Mclowd Practitioner Update July 2019

Welcome to the Mclowd Practitioner Update.

HSBC chief economist Paul Bloxhome said the latest cut and the rationale for the decision suggested the central bank had more serious concerns about the economy.

RBA will go lower ‘if needed’, AFR July 3rd

Introduction

Interest rates on German Government Bonds are now negative out to a period of 13 years (and the total stock of negative-yielding bonds now exceeds US$12.5 trillion).

This means that investors – far from expecting a nominal yield on their investment – are prepared to pay for the privilege of lending the German Government money for more than a decade.

Investors don’t buy 13-year negative yielding bonds because the global economy is a rosy picture of health.

They buy those bonds as an insurance policy against the capital destruction that is an inevitable consequence of one thing:

Deflation

And while they have been held at bay for some time in Australia, those
same deflationary forces:

  • Have finally reached our shores
  • Will be reflected in decreasing yields (and corresponding pressure on the SMSF value chain)

GST / Commercial Property

The recent GST upgrade was an important step in providing improved support for Practitioner users, particularly for Funds which hold commercial property (perhaps on behalf of a related SME client) or are otherwise registered for GST.

At $2.50 per month – and even before we begin delivering against our FY20 targets – the combination of the suspense allocations interface and improved GST logic represents an ultra-low cost solution for Funds with this (relatively simple) profile.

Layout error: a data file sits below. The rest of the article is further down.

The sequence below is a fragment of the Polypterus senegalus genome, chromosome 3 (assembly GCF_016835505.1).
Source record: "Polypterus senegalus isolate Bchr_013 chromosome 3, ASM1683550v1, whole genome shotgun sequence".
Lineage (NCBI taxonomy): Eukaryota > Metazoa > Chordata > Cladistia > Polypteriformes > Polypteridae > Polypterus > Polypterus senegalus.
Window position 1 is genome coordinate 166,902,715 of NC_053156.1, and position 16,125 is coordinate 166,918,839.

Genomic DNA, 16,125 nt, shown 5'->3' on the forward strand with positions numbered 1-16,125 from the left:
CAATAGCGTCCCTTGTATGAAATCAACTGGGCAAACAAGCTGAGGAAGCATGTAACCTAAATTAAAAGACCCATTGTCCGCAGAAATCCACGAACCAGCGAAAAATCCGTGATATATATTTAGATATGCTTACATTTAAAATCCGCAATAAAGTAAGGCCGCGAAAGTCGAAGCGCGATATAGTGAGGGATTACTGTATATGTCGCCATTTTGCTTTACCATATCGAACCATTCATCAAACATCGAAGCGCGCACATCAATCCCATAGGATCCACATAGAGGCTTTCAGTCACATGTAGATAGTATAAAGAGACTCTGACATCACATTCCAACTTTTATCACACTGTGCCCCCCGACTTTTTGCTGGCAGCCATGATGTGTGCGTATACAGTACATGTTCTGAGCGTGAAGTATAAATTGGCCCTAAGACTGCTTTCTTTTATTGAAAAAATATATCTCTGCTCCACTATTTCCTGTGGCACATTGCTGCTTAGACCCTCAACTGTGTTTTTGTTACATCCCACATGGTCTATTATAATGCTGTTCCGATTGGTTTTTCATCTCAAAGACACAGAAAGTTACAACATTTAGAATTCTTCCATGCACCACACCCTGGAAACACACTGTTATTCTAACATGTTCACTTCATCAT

International Equities

While not part of our immediate deliverables, the Team have begun to analyse the steps involved in improving support for international equities.

This project will involve two main elements:

  • Access to data from the relevant exchanges
  • Support for automated currency conversion

Fortunately low-cost API consumption models are becoming the norm across the global asset management eco-system, and in the case of foreign exchange data we will be using a free tool called Open Exchange Rates.

Open Banking

In a similar vein, Mclowd has already begun the preparatory work associated with becoming an Accredited Data Recipient under the Federal Government’s Open Banking Regime.

Enabling the ingestion of transactional data across all Australian banks will obviously grant to the Community far greater leverage from:

  • The current accounting logic
  • All future investment in automation (allocation rules, etc)

Conclusion

The fact that Mclowd has / will have access to free foreign exchange / bank transactional data simply reflects the deflationary forces:

  • Which have underpinned the economics of the Community since inception
  • With which Mr Lowe and his peers are now grappling

While it is clear he will keep cutting interest rates (and potentially start printing money), what is less clear is whether he actually understands the ultimate Zero Marginal Cost destination.

Regards

Ashley Porter

Managing Director
Mclowd Pty Ltd

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